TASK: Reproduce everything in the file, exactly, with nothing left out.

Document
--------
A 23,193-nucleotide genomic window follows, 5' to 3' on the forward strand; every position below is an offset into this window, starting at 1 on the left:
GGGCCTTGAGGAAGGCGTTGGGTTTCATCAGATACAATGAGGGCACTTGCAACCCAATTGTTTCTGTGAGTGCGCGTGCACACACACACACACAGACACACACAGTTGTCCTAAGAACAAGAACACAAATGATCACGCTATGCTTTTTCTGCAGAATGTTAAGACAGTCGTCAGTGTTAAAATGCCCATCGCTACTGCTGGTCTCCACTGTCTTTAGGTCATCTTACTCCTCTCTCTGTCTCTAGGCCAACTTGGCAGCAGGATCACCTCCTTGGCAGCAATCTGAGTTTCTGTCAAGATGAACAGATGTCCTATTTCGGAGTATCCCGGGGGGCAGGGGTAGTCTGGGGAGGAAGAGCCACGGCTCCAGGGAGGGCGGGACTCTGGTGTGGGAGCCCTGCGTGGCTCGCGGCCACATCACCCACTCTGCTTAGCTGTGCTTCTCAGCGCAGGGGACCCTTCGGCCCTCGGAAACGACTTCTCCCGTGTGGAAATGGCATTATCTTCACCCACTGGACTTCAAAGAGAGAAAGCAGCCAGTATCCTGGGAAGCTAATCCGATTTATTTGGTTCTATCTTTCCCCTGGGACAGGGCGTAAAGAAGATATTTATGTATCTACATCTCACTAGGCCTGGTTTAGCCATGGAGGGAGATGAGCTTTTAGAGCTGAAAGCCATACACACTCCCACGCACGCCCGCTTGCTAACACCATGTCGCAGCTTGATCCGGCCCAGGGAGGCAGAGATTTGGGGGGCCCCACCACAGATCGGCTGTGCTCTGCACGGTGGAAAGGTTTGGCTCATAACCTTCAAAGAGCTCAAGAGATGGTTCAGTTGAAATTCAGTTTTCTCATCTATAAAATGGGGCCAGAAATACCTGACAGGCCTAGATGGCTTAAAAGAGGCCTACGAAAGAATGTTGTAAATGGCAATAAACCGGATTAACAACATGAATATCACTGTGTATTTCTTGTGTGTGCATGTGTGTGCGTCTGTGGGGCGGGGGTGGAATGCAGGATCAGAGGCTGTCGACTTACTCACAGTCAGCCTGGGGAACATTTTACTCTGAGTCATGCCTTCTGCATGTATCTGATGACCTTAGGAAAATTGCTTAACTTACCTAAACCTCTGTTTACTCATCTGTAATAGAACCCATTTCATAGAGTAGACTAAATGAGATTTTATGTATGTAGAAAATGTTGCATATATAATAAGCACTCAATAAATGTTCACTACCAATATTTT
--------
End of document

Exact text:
A 23,193-nucleotide genomic window follows, 5' to 3' on the forward strand; every position below is an offset into this window, starting at 1 on the left:
GGGCCTTGAGGAAGGCGTTGGGTTTCATCAGATACAATGAGGGCACTTGCAACCCAATTGTTTCTGTGAGTGCGCGTGCACACACACACACACAGACACACACAGTTGTCCTAAGAACAAGAACACAAATGATCACGCTATGCTTTTTCTGCAGAATGTTAAGACAGTCGTCAGTGTTAAAATGCCCATCGCTACTGCTGGTCTCCACTGTCTTTAGGTCATCTTACTCCTCTCTCTGTCTCTAGGCCAACTTGGCAGCAGGATCACCTCCTTGGCAGCAATCTGAGTTTCTGTCAAGATGAACAGATGTCCTATTTCGGAGTATCCCGGGGGGCAGGGGTAGTCTGGGGAGGAAGAGCCACGGCTCCAGGGAGGGCGGGACTCTGGTGTGGGAGCCCTGCGTGGCTCGCGGCCACATCACCCACTCTGCTTAGCTGTGCTTCTCAGCGCAGGGGACCCTTCGGCCCTCGGAAACGACTTCTCCCGTGTGGAAATGGCATTATCTTCACCCACTGGACTTCAAAGAGAGAAAGCAGCCAGTATCCTGGGAAGCTAATCCGATTTATTTGGTTCTATCTTTCCCCTGGGACAGGGCGTAAAGAAGATATTTATGTATCTACATCTCACTAGGCCTGGTTTAGCCATGGAGGGAGATGAGCTTTTAGAGCTGAAAGCCATACACACTCCCACGCACGCCCGCTTGCTAACACCATGTCGCAGCTTGATCCGGCCCAGGGAGGCAGAGATTTGGGGGGCCCCACCACAGATCGGCTGTGCTCTGCACGGTGGAAAGGTTTGGCTCATAACCTTCAAAGAGCTCAAGAGATGGTTCAGTTGAAATTCAGTTTTCTCATCTATAAAATGGGGCCAGAAATACCTGACAGGCCTAGATGGCTTAAAAGAGGCCTACGAAAGAATGTTGTAAATGGCAATAAACCGGATTAACAACATGAATATCACTGTGTATTTCTTGTGTGTGCATGTGTGTGCGTCTGTGGGGCGGGGGTGGAATGCAGGATCAGAGGCTGTCGACTTACTCACAGTCAGCCTGGGGAACATTTTACTCTGAGTCATGCCTTCTGCATGTATCTGATGACCTTAGGAAAATTGCTTAACTTACCTAAACCTCTGTTTACTCATCTGTAATAGAACCCATTTCATAGAGTAGACTAAATGAGATTTTATGTATGTAGAAAATGTTGCATATATAATAAGCACTCAATAAATGTTCACTACCAATATTTT